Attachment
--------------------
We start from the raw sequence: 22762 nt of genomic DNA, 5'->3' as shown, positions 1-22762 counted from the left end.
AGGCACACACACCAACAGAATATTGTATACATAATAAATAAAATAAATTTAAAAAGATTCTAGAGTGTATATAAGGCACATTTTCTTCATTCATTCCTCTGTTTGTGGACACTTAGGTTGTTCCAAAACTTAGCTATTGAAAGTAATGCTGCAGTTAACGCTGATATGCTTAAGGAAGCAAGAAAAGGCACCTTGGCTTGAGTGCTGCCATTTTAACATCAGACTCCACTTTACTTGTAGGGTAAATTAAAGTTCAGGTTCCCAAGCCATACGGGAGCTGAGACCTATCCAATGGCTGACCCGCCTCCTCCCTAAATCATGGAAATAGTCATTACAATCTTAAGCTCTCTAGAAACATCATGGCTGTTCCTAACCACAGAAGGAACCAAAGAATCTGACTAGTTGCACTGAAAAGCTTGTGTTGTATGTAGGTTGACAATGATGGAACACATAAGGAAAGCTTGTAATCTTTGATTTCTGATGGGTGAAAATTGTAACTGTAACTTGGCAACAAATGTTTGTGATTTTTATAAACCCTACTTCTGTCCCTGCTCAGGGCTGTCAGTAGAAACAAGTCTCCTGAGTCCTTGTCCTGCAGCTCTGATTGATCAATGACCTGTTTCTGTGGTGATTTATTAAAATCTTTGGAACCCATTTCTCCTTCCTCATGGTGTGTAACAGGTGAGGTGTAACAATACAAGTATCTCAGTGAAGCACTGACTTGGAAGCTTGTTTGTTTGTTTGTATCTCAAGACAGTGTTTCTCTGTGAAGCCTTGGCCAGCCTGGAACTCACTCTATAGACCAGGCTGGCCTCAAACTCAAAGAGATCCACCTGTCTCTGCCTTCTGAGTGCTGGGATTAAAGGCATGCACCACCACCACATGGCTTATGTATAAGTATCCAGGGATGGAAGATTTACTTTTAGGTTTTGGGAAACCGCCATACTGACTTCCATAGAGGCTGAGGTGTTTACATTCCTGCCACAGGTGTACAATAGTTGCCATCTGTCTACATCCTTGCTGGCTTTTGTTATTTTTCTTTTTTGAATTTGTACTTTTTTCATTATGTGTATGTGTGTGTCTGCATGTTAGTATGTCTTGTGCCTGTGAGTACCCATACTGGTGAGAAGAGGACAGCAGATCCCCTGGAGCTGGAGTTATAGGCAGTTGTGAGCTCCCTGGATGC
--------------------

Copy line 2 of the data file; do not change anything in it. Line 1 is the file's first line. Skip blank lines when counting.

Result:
AGGCACACACACCAACAGAATATTGTATACATAATAAATAAAATAAATTTAAAAAGATTCTAGAGTGTATATAAGGCACATTTTCTTCATTCATTCCTCTGTTTGTGGACACTTAGGTTGTTCCAAAACTTAGCTATTGAAAGTAATGCTGCAGTTAACGCTGATATGCTTAAGGAAGCAAGAAAAGGCACCTTGGCTTGAGTGCTGCCATTTTAACATCAGACTCCACTTTACTTGTAGGGTAAATTAAAGTTCAGGTTCCCAAGCCATACGGGAGCTGAGACCTATCCAATGGCTGACCCGCCTCCTCCCTAAATCATGGAAATAGTCATTACAATCTTAAGCTCTCTAGAAACATCATGGCTGTTCCTAACCACAGAAGGAACCAAAGAATCTGACTAGTTGCACTGAAAAGCTTGTGTTGTATGTAGGTTGACAATGATGGAACACATAAGGAAAGCTTGTAATCTTTGATTTCTGATGGGTGAAAATTGTAACTGTAACTTGGCAACAAATGTTTGTGATTTTTATAAACCCTACTTCTGTCCCTGCTCAGGGCTGTCAGTAGAAACAAGTCTCCTGAGTCCTTGTCCTGCAGCTCTGATTGATCAATGACCTGTTTCTGTGGTGATTTATTAAAATCTTTGGAACCCATTTCTCCTTCCTCATGGTGTGTAACAGGTGAGGTGTAACAATACAAGTATCTCAGTGAAGCACTGACTTGGAAGCTTGTTTGTTTGTTTGTATCTCAAGACAGTGTTTCTCTGTGAAGCCTTGGCCAGCCTGGAACTCACTCTATAGACCAGGCTGGCCTCAAACTCAAAGAGATCCACCTGTCTCTGCCTTCTGAGTGCTGGGATTAAAGGCATGCACCACCACCACATGGCTTATGTATAAGTATCCAGGGATGGAAGATTTACTTTTAGGTTTTGGGAAACCGCCATACTGACTTCCATAGAGGCTGAGGTGTTTACATTCCTGCCACAGGTGTACAATAGTTGCCATCTGTCTACATCCTTGCTGGCTTTTGTTATTTTTCTTTTTTGAATTTGTACTTTTTTCATTATGTGTATGTGTGTGTCTGCATGTTAGTATGTCTTGTGCCTGTGAGTACCCATACTGGTGAGAAGAGGACAGCAGATCCCCTGGAGCTGGAGTTATAGGCAGTTGTGAGCTCCCTGGATGC